earlier experiments in generative music

These are the demos I made for an Able­ton device con­test before real­iz­ing we weren’t meant to pro­duce demos.

What you’ll hear here are snap­shots of a dynam­ic sys­tem. The real ver­sions come out dif­fer­ent­ly each time they’re played, much as the repeat­ing sec­tions here aren’t real­ly repeat­ing. These will be longer clips than usu­al, to demon­strate that variation.

The idea, of course, is not to cre­ate end­less loops like this, but to build a frame­work where the over­ly sim­ple source mate­r­i­al used here is replaced by live input from a real musician.

Again, they’re just exper­i­ments. Details are pro­vid­ed below each music player.

* * *

  • The var­i­ous pitched instru­ments are ran­dom­ly select­ing notes (with­in the same scale).
  • The drum part is one short loop, with many hits removed at ran­dom, and some of the remain­ing ones repeat­ed as ghost notes.
  • The low­er bell sounds are using the same tricks as the drums, with dif­fer­ent set­tings (and a sync’d delay to fill in gaps and give them some groove). They’re inspired by javanese gamelan
  • The brighter bell sounds ring longer and play less often, as a melod­ic ele­ment to tie things together

* * *

  • Rhythms are bro­ken up with sim­i­lar tricks as before
  • The bass part is actu­al­ly a stream of long steady notes, gat­ed against the drums to cre­ate the illu­sion that a live bass play­er and drum­mer have played a lot of shows together.
  • The scrib­bly notes (for lack of a bet­ter term) only plays with­in that same rhythm, but delayed by a beat.
  • The organ part fol­lows sim­i­lar rules to the bass, but sidechained against unheard elements

* * *

  • The pitch­es of a repeat­ing pat­tern are ran­dom­ized on the piano.
  • Drums and piano both drop notes at ran­dom, to vary the rhythm.
  • I might have over­done it on the fx
  • Heavy reverb fills the space where no drums are playing
  • The piano swaps between two audio chains when the drums are not play­ing. One ver­sion is rec­og­niz­able as the piano. The oth­er becomes the repeat­ing flute sounds you hear.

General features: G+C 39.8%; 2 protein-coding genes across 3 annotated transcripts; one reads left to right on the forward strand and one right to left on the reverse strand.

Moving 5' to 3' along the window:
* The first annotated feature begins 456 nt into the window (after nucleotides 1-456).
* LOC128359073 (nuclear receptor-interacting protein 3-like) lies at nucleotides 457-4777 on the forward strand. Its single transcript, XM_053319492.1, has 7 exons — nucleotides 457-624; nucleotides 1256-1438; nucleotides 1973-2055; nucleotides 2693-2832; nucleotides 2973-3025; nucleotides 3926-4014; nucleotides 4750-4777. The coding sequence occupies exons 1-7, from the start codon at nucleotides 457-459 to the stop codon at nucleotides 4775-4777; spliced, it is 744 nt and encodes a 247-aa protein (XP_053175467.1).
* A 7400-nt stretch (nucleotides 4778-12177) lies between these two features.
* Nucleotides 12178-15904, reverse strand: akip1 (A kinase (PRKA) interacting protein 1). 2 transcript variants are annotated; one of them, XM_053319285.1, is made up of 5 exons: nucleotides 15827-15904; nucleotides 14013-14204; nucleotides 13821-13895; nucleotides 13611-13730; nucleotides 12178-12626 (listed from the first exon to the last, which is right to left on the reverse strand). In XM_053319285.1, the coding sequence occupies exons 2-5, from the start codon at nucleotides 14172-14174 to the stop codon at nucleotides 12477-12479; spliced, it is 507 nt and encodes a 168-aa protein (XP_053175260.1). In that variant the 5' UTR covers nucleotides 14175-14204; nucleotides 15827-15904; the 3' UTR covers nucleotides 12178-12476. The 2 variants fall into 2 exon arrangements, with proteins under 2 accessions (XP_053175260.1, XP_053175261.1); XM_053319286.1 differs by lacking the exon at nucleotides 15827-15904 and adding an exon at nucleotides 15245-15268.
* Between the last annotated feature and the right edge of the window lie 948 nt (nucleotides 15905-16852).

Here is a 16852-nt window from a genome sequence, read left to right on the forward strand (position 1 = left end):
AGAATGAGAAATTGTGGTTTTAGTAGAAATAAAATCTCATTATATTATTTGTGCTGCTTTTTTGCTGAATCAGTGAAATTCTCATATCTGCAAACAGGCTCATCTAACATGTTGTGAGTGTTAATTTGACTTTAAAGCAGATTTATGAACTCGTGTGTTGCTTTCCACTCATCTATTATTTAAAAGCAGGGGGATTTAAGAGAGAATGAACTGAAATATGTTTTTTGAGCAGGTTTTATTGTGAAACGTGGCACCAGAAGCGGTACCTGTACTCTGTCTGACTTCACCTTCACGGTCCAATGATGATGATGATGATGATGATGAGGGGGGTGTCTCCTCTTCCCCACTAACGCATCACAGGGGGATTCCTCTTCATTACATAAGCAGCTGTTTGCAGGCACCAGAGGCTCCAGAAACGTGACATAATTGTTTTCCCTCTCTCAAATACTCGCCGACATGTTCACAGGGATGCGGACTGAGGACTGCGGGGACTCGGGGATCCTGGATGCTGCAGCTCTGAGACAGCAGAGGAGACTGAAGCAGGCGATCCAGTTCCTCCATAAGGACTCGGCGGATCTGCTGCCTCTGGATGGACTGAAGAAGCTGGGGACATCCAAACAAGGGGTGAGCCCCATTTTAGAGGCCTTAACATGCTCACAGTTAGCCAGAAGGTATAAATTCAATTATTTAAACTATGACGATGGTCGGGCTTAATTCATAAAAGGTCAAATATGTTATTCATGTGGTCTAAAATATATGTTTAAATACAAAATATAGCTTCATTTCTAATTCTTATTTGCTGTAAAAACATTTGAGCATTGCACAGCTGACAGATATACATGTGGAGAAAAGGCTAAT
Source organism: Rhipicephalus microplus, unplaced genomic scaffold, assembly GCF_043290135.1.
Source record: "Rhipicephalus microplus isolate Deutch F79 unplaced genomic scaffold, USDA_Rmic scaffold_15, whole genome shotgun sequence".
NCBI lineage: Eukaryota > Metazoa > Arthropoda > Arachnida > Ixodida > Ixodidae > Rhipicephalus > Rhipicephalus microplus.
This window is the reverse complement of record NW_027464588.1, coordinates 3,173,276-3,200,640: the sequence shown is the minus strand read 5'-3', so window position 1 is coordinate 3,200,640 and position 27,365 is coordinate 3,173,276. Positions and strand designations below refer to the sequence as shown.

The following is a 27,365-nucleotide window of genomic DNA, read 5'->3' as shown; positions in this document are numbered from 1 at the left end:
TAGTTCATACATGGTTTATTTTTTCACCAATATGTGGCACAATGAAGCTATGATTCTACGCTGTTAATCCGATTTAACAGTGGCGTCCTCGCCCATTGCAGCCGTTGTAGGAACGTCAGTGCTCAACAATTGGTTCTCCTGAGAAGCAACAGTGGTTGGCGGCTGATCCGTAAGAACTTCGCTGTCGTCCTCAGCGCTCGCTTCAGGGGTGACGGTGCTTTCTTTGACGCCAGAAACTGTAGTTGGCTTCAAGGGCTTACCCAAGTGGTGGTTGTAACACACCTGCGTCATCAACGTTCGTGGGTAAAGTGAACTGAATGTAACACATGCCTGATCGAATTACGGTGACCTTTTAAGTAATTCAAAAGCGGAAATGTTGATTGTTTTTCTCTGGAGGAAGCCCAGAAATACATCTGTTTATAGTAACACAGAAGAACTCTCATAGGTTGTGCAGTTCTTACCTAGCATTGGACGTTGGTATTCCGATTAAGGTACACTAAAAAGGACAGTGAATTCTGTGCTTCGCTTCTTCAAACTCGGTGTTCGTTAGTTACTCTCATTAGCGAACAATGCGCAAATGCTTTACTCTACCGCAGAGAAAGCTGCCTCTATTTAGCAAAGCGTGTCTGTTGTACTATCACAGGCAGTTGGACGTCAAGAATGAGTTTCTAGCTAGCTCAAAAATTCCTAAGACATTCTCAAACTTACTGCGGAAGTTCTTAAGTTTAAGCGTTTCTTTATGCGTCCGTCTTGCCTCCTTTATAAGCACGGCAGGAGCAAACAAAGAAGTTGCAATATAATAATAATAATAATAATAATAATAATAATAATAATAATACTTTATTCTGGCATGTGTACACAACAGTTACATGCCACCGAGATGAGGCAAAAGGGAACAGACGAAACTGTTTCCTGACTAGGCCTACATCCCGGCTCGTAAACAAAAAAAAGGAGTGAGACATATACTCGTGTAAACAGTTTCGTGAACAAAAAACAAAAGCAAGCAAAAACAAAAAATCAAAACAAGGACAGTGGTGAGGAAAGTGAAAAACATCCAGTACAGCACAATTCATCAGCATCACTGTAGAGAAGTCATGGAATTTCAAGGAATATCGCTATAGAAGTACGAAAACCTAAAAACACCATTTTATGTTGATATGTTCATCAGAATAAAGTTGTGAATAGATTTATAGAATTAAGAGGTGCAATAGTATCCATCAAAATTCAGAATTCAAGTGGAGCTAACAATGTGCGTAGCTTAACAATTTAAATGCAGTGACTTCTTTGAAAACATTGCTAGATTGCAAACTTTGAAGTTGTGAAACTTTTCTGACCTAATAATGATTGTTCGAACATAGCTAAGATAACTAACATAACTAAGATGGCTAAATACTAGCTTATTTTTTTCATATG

generative nonsense in C Major

Here’s a bunch of ran­dom notes. I estab­lished some rules for the vir­tu­al ensem­ble to fol­low, pressed play, and record­ed the results. Parts of it sound decent, but it isn’t very natural.

Here, I’ve mapped some effects con­trols, as well as the veloc­i­ty val­ues of each note, to a motion sen­sor. As I rotate it around, para­me­ters adjust accord­ing­ly. When I lunge at the screen, stab­by accents occur. It’s very satisfying.

Things sound more human, until they don’t.

And here, I forego the wacky repeat effects in favor of tem­po con­trol. Same basic con­trol par­a­digm, but the results should be more subtle.

EDIT: Just noticed my “thin out incom­ing notes” rou­tines weren’t work­ing on most of the instru­ments. Fixed now.

More to come, sure­ly. But I’m hap­py with the progress.

GTZ Hydra

GTZ Hydra is a MIDI rout­ing util­i­ty. It is cur­rent­ly only avail­able for Able­ton Live. 

There will be oth­er ver­sions (some day), includ­ing a basic hard­ware solu­tion, but their func­tion­al­i­ty may be cut down to meet the func­tion­al lim­its of those oth­er platforms.

The Able­ton ver­sion requires Live 8.1 or high­er, and the Max For Live add-on.

GTZ Hydra v1.11

Now. What the heck are we look­ing at? What does it do, and how can you use it?

Here’s the first part of that:

Expla­na­tion — Part 1 from GreaterThanZe­ro on Vimeo.

The “how can you use it” bit is up next. Watch this space.

my first monome video

Expla­na­tion Pend­ing from GreaterThanZe­ro on Vimeo.

Able­ton Live pro­vides a some­what non-lin­ear, mod­u­lar approach to cre­at­ing music. It’s pop­u­lar amongst DJs in par­tic­u­lar, and pro­duc­ers of hip-hop, but it has some great tools for my work­flow as well.

Max/MSP/Jitter is a visu­al script­ing lan­guage which cre­ates and manip­u­lates audio and video. It’s tra­di­tion­al­ly been pop­u­lar in exper­i­men­tal avant garde cir­cles, but a new gen­er­a­tion of elec­tron­ic musi­cians have adopt­ed it, thanks in part to the monome.

The monome is a grid of but­tons that light up, allow­ing you to tan­gi­bly manip­u­late any idea that can be expressed in a two-dimen­sion­al grid over time. It’s min­i­mal­ist in design, and open-end­ed in func­tion. This makes it an ide­al inter­face for some­thing as open-end­ed as Max/MSP/Jitter, and in many cas­es, the ide­al instru­ment for musi­cians who work with sam­ples. This cre­ates a strange over­lap in the user base, which makes their com­mu­ni­ty a fun place to be.

Recent­ly, these worlds have merged fur­ther with the release of Max for Live, which allow Max/MSP/Jitter devel­op­ers to re-imag­ine what Able­ton Live can be used for, and build new inter­faces inside it.

I’m involved pret­ty heav­i­ly in the monome com­mu­ni­ty, most­ly help­ing peo­ple with Max for Live. I’ve cre­at­ed some tools of my own in it, and sev­er­al of those are at work in this video.

Tech­ni­cal dis­cus­sion of those will be found here. At least in the­o­ry. Thus far, it’s just me in there.

(This hap­pens a lot when I post some­thing too far out­side of the norm. Does silence con­vey rev­er­ence, or pity? I’ve left the world dumbfounded.)